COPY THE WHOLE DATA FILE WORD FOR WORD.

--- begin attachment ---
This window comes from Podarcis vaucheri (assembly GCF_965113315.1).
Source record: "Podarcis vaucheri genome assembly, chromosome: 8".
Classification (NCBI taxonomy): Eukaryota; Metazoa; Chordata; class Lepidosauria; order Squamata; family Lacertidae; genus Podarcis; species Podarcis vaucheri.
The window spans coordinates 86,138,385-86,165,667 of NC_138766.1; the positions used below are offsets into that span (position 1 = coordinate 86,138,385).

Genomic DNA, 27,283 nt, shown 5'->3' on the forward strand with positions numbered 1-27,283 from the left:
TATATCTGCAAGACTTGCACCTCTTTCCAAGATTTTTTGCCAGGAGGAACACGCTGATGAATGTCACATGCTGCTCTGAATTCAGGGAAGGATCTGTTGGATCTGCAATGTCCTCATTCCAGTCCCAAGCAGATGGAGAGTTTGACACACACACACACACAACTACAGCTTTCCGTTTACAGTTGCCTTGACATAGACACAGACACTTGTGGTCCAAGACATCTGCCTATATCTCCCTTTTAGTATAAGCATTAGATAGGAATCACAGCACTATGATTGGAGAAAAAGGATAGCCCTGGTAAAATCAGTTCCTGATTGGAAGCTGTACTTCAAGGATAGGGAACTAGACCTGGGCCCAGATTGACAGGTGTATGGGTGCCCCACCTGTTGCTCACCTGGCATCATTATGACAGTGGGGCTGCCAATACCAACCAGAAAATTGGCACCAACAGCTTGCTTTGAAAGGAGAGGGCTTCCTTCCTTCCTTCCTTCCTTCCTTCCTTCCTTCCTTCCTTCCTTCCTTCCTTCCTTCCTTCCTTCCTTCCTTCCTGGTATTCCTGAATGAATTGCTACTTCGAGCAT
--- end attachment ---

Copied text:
This window comes from Podarcis vaucheri (assembly GCF_965113315.1).
Source record: "Podarcis vaucheri genome assembly, chromosome: 8".
Classification (NCBI taxonomy): Eukaryota; Metazoa; Chordata; class Lepidosauria; order Squamata; family Lacertidae; genus Podarcis; species Podarcis vaucheri.
The window spans coordinates 86,138,385-86,165,667 of NC_138766.1; the positions used below are offsets into that span (position 1 = coordinate 86,138,385).

Genomic DNA, 27,283 nt, shown 5'->3' on the forward strand with positions numbered 1-27,283 from the left:
TATATCTGCAAGACTTGCACCTCTTTCCAAGATTTTTTGCCAGGAGGAACACGCTGATGAATGTCACATGCTGCTCTGAATTCAGGGAAGGATCTGTTGGATCTGCAATGTCCTCATTCCAGTCCCAAGCAGATGGAGAGTTTGACACACACACACACACAACTACAGCTTTCCGTTTACAGTTGCCTTGACATAGACACAGACACTTGTGGTCCAAGACATCTGCCTATATCTCCCTTTTAGTATAAGCATTAGATAGGAATCACAGCACTATGATTGGAGAAAAAGGATAGCCCTGGTAAAATCAGTTCCTGATTGGAAGCTGTACTTCAAGGATAGGGAACTAGACCTGGGCCCAGATTGACAGGTGTATGGGTGCCCCACCTGTTGCTCACCTGGCATCATTATGACAGTGGGGCTGCCAATACCAACCAGAAAATTGGCACCAACAGCTTGCTTTGAAAGGAGAGGGCTTCCTTCCTTCCTTCCTTCCTTCCTTCCTTCCTTCCTTCCTTCCTTCCTTCCTTCCTTCCTTCCTTCCTTCCTTCCTGGTATTCCTGAATGAATTGCTACTTCGAGCAT